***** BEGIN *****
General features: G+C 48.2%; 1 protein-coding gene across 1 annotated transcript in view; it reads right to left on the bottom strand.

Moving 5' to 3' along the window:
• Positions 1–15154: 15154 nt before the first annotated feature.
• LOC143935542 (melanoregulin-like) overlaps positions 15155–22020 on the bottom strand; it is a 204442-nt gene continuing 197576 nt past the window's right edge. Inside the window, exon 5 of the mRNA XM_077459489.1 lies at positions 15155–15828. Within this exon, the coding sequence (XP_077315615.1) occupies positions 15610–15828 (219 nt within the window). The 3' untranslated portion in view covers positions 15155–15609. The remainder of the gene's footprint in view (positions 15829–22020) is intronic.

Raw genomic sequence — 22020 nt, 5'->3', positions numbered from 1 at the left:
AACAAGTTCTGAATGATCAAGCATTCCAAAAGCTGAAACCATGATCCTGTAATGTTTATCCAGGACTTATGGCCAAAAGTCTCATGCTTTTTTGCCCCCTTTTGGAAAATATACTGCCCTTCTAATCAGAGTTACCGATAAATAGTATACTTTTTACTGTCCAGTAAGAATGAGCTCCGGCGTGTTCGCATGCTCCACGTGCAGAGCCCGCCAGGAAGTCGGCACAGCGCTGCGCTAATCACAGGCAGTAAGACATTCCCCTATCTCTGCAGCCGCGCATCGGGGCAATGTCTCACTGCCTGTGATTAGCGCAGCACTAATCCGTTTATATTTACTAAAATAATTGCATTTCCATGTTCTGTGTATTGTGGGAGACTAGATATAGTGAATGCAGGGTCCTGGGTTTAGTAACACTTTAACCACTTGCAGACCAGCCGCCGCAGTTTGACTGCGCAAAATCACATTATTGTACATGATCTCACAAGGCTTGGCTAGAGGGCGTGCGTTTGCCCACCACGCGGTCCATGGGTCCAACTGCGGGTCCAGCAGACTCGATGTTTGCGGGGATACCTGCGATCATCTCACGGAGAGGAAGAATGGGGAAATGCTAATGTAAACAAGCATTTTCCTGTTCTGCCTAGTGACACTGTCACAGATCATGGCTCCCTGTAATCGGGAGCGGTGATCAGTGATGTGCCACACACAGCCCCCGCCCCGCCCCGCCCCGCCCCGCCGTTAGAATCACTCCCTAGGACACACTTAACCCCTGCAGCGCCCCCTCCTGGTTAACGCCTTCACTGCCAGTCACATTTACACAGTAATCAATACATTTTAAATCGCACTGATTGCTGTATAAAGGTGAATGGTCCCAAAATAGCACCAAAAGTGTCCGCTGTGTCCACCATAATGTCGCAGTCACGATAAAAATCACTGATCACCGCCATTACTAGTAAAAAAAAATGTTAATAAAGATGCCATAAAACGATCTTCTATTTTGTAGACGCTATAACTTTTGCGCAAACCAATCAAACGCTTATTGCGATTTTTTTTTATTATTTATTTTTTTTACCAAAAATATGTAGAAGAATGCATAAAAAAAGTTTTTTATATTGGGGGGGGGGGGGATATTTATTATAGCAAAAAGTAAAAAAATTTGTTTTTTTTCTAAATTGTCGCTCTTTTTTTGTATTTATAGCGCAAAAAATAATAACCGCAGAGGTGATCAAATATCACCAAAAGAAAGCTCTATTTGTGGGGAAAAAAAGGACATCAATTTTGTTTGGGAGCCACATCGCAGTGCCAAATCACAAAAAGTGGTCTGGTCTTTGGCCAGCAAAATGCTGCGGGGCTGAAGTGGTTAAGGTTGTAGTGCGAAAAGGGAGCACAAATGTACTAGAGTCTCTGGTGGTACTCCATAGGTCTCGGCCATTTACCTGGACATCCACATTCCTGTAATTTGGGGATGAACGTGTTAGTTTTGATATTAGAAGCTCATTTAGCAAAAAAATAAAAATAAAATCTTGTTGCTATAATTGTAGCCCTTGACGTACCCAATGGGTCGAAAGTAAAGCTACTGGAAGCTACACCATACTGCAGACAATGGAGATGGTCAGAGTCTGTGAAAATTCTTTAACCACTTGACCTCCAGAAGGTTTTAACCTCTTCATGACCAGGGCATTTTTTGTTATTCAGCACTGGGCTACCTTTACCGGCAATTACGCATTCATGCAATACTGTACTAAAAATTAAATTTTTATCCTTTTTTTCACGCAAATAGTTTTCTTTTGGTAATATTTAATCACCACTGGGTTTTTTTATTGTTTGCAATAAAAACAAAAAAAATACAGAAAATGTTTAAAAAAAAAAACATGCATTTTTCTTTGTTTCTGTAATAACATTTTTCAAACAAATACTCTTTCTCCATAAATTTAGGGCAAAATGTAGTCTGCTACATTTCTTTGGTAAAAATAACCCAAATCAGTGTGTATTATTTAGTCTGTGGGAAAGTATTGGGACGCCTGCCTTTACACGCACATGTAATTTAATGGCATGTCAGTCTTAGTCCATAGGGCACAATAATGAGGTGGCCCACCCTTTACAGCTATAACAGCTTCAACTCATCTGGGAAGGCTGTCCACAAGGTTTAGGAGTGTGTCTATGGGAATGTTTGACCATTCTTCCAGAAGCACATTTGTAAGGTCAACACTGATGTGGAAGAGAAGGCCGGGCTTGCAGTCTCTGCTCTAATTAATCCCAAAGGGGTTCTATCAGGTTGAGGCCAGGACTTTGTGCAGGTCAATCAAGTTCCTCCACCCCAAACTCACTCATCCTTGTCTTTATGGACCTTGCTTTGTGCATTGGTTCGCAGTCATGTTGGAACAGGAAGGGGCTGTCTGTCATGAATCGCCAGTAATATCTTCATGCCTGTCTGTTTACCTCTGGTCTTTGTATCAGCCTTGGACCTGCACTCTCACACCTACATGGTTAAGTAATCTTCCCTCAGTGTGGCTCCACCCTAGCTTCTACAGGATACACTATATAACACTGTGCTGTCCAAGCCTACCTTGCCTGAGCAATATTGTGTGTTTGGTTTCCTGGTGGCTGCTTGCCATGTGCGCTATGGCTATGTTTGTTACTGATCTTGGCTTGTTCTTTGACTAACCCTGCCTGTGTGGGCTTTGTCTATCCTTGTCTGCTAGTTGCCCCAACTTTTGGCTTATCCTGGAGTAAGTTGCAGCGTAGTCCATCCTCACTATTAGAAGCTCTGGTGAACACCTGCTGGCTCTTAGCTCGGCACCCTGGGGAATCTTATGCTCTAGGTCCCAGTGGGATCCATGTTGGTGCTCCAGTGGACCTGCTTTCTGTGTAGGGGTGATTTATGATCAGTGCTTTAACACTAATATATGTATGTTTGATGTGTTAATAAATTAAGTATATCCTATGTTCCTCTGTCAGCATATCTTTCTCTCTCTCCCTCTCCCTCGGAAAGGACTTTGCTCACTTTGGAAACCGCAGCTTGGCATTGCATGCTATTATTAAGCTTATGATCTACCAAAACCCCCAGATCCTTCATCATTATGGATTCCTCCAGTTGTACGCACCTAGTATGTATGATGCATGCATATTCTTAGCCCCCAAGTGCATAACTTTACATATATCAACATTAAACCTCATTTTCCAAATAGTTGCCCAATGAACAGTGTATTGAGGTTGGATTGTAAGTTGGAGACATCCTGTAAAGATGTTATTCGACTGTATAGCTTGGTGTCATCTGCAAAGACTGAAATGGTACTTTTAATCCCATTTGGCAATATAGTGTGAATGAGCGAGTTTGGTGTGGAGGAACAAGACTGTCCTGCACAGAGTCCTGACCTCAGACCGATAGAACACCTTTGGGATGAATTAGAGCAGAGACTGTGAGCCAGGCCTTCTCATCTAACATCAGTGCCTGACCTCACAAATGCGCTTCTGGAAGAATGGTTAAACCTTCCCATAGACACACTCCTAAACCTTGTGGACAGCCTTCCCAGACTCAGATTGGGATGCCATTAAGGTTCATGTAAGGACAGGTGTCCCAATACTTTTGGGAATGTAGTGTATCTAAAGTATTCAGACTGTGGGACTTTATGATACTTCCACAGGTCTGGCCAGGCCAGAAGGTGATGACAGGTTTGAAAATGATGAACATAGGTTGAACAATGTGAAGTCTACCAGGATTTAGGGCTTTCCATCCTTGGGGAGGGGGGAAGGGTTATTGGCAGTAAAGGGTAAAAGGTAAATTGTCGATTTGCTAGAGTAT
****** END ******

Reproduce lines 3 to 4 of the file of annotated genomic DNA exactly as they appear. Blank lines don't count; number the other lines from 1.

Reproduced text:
• Positions 1–15154: 15154 nt before the first annotated feature.
• LOC143935542 (melanoregulin-like) overlaps positions 15155–22020 on the bottom strand; it is a 204442-nt gene continuing 197576 nt past the window's right edge. Inside the window, exon 5 of the mRNA XM_077459489.1 lies at positions 15155–15828. Within this exon, the coding sequence (XP_077315615.1) occupies positions 15610–15828 (219 nt within the window). The 3' untranslated portion in view covers positions 15155–15609. The remainder of the gene's footprint in view (positions 15829–22020) is intronic.